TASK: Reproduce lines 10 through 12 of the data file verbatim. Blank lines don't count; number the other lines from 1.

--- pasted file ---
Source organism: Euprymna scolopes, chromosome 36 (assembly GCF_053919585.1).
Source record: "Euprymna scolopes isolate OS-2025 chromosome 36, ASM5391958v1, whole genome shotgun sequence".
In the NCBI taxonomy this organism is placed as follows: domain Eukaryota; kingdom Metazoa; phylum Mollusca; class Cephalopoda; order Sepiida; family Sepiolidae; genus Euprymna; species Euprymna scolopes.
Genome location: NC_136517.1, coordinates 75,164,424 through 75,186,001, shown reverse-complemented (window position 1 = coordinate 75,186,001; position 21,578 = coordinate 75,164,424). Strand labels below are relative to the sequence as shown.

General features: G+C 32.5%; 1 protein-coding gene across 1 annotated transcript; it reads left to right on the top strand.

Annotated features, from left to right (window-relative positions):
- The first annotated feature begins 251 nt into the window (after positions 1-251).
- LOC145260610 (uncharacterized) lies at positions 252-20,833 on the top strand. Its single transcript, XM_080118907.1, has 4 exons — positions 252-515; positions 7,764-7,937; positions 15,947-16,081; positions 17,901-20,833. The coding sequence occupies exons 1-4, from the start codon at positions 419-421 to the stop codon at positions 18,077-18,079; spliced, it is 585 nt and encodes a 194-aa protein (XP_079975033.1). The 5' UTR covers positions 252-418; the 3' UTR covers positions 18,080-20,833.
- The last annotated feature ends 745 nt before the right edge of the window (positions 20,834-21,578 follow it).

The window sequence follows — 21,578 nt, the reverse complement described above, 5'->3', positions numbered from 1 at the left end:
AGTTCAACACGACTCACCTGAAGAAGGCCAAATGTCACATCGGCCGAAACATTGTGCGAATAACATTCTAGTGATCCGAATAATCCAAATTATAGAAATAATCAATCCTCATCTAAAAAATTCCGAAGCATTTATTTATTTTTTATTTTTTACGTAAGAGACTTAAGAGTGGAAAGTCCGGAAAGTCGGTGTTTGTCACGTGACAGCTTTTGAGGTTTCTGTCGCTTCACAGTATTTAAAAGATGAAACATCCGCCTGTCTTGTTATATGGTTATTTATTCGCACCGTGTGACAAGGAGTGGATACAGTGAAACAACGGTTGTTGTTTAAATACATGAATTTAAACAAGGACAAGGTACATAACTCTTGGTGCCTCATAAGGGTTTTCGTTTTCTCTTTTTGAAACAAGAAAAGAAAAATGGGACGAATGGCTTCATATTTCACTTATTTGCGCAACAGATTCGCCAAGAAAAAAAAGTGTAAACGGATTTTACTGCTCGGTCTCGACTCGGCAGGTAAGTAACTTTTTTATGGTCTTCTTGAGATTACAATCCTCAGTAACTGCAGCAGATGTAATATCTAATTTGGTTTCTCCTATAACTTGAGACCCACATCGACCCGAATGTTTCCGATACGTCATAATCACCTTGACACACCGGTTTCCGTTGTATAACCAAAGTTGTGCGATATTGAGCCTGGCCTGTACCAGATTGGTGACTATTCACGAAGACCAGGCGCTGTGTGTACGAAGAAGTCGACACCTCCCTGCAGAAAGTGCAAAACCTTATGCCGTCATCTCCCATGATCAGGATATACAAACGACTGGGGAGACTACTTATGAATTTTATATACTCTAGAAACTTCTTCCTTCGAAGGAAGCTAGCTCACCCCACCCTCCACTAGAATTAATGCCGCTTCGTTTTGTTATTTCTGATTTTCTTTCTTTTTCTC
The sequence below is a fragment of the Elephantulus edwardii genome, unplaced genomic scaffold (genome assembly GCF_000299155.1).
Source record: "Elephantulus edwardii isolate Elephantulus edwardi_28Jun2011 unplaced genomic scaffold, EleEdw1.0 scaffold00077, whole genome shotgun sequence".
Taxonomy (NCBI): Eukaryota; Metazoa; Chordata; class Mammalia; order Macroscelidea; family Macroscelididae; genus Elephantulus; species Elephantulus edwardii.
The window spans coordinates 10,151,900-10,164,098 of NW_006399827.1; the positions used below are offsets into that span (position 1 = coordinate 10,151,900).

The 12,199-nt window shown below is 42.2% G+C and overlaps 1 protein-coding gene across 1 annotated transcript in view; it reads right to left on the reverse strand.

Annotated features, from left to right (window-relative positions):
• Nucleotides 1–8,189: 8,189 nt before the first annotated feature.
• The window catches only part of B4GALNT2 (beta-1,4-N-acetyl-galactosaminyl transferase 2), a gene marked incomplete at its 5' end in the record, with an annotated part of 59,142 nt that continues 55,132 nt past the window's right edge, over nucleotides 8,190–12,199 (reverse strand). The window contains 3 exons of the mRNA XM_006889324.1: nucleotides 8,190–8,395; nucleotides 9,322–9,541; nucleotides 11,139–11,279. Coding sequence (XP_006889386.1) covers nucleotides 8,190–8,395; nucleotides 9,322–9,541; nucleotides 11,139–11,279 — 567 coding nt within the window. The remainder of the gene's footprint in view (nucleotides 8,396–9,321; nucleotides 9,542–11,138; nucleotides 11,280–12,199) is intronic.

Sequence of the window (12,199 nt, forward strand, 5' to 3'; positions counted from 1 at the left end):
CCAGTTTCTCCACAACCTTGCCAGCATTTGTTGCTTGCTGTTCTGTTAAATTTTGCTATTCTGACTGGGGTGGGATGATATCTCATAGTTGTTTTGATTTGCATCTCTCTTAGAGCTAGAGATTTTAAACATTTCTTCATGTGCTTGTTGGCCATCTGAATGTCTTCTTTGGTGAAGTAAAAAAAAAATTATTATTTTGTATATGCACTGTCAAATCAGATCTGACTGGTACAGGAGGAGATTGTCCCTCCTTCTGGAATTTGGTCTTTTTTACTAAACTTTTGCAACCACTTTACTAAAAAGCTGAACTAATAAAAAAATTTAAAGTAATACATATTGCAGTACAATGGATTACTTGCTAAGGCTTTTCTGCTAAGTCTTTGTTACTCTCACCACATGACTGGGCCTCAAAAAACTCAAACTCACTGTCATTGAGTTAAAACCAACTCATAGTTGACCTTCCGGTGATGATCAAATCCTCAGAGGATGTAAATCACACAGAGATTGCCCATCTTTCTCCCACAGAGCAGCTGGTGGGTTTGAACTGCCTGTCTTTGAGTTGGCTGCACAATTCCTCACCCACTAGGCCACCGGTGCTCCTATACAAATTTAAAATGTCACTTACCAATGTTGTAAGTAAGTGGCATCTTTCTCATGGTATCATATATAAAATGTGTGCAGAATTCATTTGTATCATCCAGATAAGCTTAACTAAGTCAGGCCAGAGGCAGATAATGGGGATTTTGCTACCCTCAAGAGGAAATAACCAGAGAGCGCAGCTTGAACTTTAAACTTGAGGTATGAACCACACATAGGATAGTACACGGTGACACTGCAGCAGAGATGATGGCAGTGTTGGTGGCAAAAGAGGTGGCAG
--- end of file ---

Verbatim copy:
The window sequence follows — 21,578 nt, the reverse complement described above, 5'->3', positions numbered from 1 at the left end:
AGTTCAACACGACTCACCTGAAGAAGGCCAAATGTCACATCGGCCGAAACATTGTGCGAATAACATTCTAGTGATCCGAATAATCCAAATTATAGAAATAATCAATCCTCATCTAAAAAATTCCGAAGCATTTATTTATTTTTTATTTTTTACGTAAGAGACTTAAGAGTGGAAAGTCCGGAAAGTCGGTGTTTGTCACGTGACAGCTTTTGAGGTTTCTGTCGCTTCACAGTATTTAAAAGATGAAACATCCGCCTGTCTTGTTATATGGTTATTTATTCGCACCGTGTGACAAGGAGTGGATACAGTGAAACAACGGTTGTTGTTTAAATACATGAATTTAAACAAGGACAAGGTACATAACTCTTGGTGCCTCATAAGGGTTTTCGTTTTCTCTTTTTGAAACAAGAAAAGAAAAATGGGACGAATGGCTTCATATTTCACTTATTTGCGCAACAGATTCGCCAAGAAAAAAAAGTGTAAACGGATTTTACTGCTCGGTCTCGACTCGGCAGGTAAGTAACTTTTTTATGGTCTTCTTGAGATTACAATCCTCAGTAACTGCAGCAGATGTAATATCTAATTTGGTTTCTCCTATAACTTGAGACCCACATCGACCCGAATGTTTCCGATACGTCATAATCACCTTGACACACCGGTTTCCGTTGTATAACCAAAGTTGTGCGATATTGAGCCTGGCCTGTACCAGATTGGTGACTATTCACGAAGACCAGGCGCTGTGTGTACGAAGAAGTCGACACCTCCCTGCAGAAAGTGCAAAACCTTATGCCGTCATCTCCCATGATCAGGATATACAAACGACTGGGGAGACTACTTATGAATTTTATATACTCTAGAAACTTCTTCCTTCGAAGGAAGCTAGCTCACCCCACCCTCCACTAGAATTAATGCCGCTTCGTTTTGTTATTTCTGATTTTCTTTCTTTTTCTC
The sequence below is a fragment of the Elephantulus edwardii genome, unplaced genomic scaffold (genome assembly GCF_000299155.1).